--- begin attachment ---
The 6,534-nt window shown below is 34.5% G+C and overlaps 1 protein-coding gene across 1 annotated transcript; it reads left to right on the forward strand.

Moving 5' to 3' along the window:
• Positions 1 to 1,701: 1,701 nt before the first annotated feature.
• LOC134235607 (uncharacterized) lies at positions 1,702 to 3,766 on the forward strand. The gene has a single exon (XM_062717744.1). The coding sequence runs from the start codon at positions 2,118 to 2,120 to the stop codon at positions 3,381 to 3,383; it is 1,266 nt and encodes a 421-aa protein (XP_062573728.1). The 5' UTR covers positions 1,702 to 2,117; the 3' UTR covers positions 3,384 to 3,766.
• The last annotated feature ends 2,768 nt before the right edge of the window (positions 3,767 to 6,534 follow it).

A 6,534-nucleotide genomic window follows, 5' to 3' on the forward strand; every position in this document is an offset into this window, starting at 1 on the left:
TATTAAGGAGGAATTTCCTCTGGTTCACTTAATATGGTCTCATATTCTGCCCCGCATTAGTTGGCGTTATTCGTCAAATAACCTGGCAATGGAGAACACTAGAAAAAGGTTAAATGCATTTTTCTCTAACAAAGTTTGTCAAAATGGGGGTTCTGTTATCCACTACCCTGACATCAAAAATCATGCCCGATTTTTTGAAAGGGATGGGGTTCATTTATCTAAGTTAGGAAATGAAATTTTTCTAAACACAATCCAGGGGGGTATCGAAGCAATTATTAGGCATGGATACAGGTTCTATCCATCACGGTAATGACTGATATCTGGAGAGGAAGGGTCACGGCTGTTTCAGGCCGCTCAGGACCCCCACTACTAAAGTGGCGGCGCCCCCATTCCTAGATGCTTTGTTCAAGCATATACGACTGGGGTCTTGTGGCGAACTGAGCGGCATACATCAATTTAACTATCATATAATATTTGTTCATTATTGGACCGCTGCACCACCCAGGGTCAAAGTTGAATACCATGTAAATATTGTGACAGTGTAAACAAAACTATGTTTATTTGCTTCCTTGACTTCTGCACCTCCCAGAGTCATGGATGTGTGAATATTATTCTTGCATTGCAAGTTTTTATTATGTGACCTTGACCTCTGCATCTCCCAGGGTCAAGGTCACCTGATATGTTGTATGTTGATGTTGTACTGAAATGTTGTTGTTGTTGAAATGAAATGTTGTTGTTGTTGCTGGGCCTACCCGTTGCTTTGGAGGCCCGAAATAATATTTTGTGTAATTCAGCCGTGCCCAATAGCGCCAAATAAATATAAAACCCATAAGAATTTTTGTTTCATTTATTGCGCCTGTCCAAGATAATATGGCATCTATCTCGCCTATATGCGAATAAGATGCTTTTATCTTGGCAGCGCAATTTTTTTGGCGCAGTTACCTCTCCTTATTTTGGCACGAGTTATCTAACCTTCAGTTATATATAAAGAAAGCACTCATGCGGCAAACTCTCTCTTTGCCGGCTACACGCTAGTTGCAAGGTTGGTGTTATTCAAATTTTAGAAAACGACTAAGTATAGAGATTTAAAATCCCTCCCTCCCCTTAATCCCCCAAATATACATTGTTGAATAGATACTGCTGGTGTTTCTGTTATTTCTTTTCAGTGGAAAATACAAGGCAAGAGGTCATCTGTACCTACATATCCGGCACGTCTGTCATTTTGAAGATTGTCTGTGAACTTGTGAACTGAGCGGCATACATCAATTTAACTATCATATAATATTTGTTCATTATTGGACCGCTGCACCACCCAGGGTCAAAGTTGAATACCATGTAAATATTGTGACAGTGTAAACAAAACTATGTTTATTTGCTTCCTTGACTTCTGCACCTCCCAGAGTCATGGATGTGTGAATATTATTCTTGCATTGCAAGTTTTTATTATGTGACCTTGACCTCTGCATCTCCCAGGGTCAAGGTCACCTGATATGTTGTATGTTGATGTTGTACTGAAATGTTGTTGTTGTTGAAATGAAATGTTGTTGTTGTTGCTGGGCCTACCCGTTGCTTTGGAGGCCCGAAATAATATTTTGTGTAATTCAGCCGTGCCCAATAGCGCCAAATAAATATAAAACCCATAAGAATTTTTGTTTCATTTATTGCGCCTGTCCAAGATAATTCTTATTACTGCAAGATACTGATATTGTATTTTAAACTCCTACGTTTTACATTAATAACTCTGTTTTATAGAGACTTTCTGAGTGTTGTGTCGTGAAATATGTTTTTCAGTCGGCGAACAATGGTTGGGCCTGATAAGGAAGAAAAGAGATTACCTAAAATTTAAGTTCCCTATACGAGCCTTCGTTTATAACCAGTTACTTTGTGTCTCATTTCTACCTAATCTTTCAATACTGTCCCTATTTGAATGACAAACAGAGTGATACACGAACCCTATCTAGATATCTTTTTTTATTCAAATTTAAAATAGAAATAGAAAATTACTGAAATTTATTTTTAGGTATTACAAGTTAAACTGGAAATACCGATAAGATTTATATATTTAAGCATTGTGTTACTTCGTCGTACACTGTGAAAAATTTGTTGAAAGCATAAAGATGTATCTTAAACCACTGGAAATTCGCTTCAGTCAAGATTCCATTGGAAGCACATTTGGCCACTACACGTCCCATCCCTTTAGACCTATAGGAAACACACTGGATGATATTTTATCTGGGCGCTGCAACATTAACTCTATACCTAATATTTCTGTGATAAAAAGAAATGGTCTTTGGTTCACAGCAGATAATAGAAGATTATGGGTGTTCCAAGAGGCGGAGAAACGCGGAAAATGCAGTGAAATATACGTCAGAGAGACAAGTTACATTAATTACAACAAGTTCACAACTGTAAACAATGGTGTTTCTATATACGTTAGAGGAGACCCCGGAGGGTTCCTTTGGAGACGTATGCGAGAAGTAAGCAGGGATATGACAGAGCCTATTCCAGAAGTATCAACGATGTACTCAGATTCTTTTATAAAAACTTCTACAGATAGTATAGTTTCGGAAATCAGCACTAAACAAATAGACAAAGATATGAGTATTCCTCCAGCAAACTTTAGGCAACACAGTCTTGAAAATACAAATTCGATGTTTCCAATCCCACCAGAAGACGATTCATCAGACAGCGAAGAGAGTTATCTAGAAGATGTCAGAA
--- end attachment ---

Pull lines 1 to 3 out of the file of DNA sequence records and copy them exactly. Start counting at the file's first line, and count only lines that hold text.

The 6,534-nt window shown below is 34.5% G+C and overlaps 1 protein-coding gene across 1 annotated transcript; it reads left to right on the forward strand.

Moving 5' to 3' along the window:
• Positions 1 to 1,701: 1,701 nt before the first annotated feature.